Living with Chaos?
March is supposed to be the slow month…isn’t it? The month that is our buffer between the exhaustion of the Christmas season with all its planning and celebrating and the lull before the summer kick-offs, camps and VBS.
How are you enjoying the rest? Or would you say your life, home, and ministry are still in the midst of chaos? That there is no slow time – buffer zone – season of rest! Where did our buffer go? How have we managed to fill every month, every week, every day so that the seasons, holidays, and transitions all run together?
Do you feel like your life is in a constant state of chaos?
Israel’s history shared a similar reality – chaos! But their chaos was of their own making. The last chapters of Judges are startling, filled with devastation, and reek of chaos. It is almost incomprehensible to think that God’s chosen people, whom He had repeatedly rescued, would so drastically betray Him. Chapters 18 and 19 both begin: “In those days Israel had no king”. The reality though, is that they did have a king, The King of Kings. The Israelites chose to follow their own way, make their own decisions, and disobey God’s Word. The result for them was a disaster as they looked for help from a source other than God.
In the midst of the Israelite’s chaos in Judges, is the story of Ruth. Occurring at the same time historically (Ruth 1:1 and Judges 18/19) is the beautiful, story of Ruth. It is a story of faith, hope, obedience, and redemption. Ruth had her own chaos – loss of family, home, and security. Chaos not of her own making – but chaos none the less! The summation of Ruth could have been “In those days Ruth had no hope” but rather, Ruth is known for the great verse of commitment and hope: “Where you go I will go, and where you stay I will stay. Your people will be my people and your God my God” (Ruth 1:16). Ruth found joy in the midst of chaos as she gave up control, relied on others, and looked to God.
Does your life, your family, your ministries feel like chaos?
Is it chaos of your own making – have you over-committed, under designated, relied on yourself instead of your team, or filled your days with good things that keep you from focusing on the best? I have a friend who gave me great advice during a season of chaos in my life. She told me to get a 3×5 card and post it by my desk. Whenever I had an opportunity to add to my chaos but through prayerful discernment discovered I should say “NO” rather than another yes, I was to write that opportunity on my card and rejoice in the things I don’t have to do! Seek the Lord’s guidance in how to respond to the chaos– how to eliminate and how to slow down – and then rejoice in what you can share, eliminate, give-a-way, and just say “NO” to. Remember that your worth is not determined on how much you do but on how loved you already are – the dearly beloved child of the One True God!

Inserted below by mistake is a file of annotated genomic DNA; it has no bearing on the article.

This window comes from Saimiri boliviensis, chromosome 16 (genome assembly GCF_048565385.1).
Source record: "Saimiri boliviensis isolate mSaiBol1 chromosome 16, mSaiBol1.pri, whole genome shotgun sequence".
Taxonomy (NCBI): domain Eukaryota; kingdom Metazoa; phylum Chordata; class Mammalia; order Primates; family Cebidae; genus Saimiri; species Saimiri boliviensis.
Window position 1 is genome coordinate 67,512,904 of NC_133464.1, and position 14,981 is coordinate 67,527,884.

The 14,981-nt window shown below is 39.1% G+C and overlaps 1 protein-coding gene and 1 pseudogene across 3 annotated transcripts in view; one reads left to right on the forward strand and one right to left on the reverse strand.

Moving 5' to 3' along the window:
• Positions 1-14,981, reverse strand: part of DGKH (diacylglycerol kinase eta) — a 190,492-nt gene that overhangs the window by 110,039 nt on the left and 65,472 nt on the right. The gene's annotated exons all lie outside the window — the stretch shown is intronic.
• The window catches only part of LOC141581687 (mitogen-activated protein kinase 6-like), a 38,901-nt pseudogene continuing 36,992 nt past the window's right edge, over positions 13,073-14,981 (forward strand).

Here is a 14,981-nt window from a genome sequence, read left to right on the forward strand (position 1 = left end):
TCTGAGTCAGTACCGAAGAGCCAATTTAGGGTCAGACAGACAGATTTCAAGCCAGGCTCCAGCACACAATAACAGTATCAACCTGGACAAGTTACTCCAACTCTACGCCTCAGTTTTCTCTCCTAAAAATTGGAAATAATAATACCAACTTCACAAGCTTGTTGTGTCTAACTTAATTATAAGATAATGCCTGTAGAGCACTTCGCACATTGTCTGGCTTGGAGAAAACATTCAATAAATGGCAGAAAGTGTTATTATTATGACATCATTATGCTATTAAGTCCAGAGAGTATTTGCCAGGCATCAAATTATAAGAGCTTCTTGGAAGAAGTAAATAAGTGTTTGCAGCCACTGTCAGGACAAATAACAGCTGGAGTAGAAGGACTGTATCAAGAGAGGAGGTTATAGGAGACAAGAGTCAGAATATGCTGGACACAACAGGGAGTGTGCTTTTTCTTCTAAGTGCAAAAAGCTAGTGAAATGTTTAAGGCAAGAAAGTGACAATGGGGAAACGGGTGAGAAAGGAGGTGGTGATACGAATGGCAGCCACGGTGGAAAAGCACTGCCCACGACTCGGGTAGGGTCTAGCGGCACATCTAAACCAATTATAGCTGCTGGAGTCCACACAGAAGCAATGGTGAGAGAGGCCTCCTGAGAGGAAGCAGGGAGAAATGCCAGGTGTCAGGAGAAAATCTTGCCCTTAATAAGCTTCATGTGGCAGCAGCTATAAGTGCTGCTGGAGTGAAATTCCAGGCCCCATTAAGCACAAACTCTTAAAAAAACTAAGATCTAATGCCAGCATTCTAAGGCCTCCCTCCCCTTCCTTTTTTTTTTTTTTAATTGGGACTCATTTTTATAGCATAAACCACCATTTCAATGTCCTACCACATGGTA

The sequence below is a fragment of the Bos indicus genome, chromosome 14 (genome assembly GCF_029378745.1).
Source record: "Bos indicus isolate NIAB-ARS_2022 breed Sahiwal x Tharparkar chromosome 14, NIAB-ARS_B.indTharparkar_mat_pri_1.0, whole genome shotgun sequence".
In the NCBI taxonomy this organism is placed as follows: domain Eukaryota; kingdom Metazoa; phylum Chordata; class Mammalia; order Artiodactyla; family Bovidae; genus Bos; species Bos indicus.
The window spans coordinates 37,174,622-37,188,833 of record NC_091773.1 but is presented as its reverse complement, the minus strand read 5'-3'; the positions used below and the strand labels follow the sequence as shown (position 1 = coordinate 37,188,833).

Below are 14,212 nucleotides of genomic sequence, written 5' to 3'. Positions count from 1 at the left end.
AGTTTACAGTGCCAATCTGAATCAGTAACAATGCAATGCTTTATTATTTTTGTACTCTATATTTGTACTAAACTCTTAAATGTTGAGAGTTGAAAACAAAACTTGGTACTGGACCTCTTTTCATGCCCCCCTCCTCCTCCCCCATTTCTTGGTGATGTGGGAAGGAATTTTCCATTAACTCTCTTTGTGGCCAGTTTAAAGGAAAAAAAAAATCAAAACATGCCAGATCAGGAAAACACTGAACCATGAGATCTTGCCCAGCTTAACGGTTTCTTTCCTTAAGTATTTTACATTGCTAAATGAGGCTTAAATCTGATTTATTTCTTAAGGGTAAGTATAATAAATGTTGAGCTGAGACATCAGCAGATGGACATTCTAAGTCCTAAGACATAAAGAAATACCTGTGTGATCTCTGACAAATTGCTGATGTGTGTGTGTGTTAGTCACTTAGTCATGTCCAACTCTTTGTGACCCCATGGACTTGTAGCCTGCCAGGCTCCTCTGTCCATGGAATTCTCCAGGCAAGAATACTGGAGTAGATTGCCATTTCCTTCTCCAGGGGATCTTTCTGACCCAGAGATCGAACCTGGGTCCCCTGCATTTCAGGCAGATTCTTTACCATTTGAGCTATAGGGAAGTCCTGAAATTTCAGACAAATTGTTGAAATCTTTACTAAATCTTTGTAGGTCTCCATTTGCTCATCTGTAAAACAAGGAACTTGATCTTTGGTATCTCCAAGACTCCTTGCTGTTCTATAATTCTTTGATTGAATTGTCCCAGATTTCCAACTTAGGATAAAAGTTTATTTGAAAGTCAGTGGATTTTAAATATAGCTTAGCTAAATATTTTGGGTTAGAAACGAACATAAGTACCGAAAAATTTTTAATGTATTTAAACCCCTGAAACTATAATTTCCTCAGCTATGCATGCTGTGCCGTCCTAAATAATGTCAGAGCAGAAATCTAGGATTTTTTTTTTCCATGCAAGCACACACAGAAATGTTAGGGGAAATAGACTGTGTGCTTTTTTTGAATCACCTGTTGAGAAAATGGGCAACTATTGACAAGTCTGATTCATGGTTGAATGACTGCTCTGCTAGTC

Or is it chaos that you have been given – chaos birthed from the realities of other’s lives, choices, and consequences? Do you find yourself overwhelmed with responsibilities and realities due to circumstances beyond your control – chaos not of your own making? How can you move forward without letting resentment, anger, and exhaustion rob you of joy and ministry effectiveness? Allow others to help shoulder the burden and carry some of the load. Why is it that when we are the most overwhelmed, we tend to retreat? That is the time we need to depend on our team and loosen control. In the midst of all the chaos, choose joy.
Henri Nouwen (2009) offers these concluding words in his wonderful book, In the Name of Jesus. Perhaps in the midst of your chaos – they will be a blessing for you!
Too often I looked at being relevant, popular, and powerful as ingredients of an effective ministry. The truth, however, is that these are not vocations but temptations. Jesus asks, ‘Do you love me?’ Jesus sends us out to be shepherds, and Jesus promises a life in which we increasingly have to stretch out our hands and be led to places where we would rather not go. He asks us to move from a concern for relevance to a life of prayer, from worries about popularity to communal and mutual ministry, and from a leadership built on power to a leadership in which we critically discern where God is leading us and our people. (pp. 71-72)
Dr. Colleen Derr
Associate Professor of Congregational Formation and Family Ministry
Wesley Seminary at IWU